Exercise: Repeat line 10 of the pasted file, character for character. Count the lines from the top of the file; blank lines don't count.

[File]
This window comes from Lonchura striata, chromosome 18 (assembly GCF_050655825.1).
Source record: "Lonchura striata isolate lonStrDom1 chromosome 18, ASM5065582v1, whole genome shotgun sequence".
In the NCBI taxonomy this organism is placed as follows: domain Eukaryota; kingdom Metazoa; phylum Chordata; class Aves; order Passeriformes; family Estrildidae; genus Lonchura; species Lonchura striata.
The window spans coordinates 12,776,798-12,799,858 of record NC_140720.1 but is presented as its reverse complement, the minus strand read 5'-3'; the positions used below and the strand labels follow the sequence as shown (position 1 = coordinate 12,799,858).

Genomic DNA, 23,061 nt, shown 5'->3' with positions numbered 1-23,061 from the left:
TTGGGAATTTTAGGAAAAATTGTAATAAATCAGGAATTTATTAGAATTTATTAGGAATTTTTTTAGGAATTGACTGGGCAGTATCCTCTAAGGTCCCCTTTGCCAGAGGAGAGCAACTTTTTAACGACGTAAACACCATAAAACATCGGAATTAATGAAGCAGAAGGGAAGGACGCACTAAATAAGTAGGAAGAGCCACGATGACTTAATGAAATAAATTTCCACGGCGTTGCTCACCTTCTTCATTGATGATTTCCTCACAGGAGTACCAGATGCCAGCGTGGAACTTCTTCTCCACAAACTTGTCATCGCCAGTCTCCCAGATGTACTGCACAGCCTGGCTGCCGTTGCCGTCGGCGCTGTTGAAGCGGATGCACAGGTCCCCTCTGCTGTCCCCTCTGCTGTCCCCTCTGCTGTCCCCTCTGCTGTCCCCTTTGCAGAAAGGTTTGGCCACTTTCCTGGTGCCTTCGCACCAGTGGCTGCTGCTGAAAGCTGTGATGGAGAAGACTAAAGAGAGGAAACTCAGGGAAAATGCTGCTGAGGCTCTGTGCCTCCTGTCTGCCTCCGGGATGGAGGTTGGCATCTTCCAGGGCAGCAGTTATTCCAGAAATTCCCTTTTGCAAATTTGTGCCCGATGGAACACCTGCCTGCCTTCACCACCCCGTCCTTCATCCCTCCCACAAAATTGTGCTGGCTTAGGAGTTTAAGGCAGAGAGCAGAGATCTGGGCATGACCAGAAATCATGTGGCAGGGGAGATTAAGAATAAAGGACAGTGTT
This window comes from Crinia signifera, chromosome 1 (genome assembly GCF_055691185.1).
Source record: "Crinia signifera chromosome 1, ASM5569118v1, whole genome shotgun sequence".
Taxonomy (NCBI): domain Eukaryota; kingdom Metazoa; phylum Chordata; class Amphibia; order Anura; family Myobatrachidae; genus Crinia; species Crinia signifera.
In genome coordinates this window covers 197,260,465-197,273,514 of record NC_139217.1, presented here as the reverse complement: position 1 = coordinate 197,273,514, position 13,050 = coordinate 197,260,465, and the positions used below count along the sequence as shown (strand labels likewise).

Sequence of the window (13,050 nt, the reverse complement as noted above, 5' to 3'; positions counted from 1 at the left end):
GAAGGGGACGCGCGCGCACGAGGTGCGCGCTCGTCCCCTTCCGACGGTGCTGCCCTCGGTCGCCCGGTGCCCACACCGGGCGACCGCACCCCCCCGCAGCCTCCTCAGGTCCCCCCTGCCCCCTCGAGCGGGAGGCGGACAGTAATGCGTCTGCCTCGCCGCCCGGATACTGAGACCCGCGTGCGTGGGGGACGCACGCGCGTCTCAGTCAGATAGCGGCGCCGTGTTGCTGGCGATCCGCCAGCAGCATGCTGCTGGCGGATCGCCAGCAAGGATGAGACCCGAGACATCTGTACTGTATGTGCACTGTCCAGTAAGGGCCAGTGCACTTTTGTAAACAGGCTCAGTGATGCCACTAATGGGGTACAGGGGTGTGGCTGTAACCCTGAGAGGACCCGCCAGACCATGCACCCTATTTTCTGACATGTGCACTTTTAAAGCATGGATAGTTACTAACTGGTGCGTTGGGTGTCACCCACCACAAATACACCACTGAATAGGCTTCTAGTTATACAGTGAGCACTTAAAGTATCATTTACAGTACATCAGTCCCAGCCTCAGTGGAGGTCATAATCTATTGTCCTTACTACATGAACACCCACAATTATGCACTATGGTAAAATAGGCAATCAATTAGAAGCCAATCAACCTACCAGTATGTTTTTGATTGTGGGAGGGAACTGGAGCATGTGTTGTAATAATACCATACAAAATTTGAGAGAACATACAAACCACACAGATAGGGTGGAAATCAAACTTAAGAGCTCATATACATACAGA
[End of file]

In genome coordinates this window covers 197,260,465-197,273,514 of record NC_139217.1, presented here as the reverse complement: position 1 = coordinate 197,273,514, position 13,050 = coordinate 197,260,465, and the positions used below count along the sequence as shown (strand labels likewise).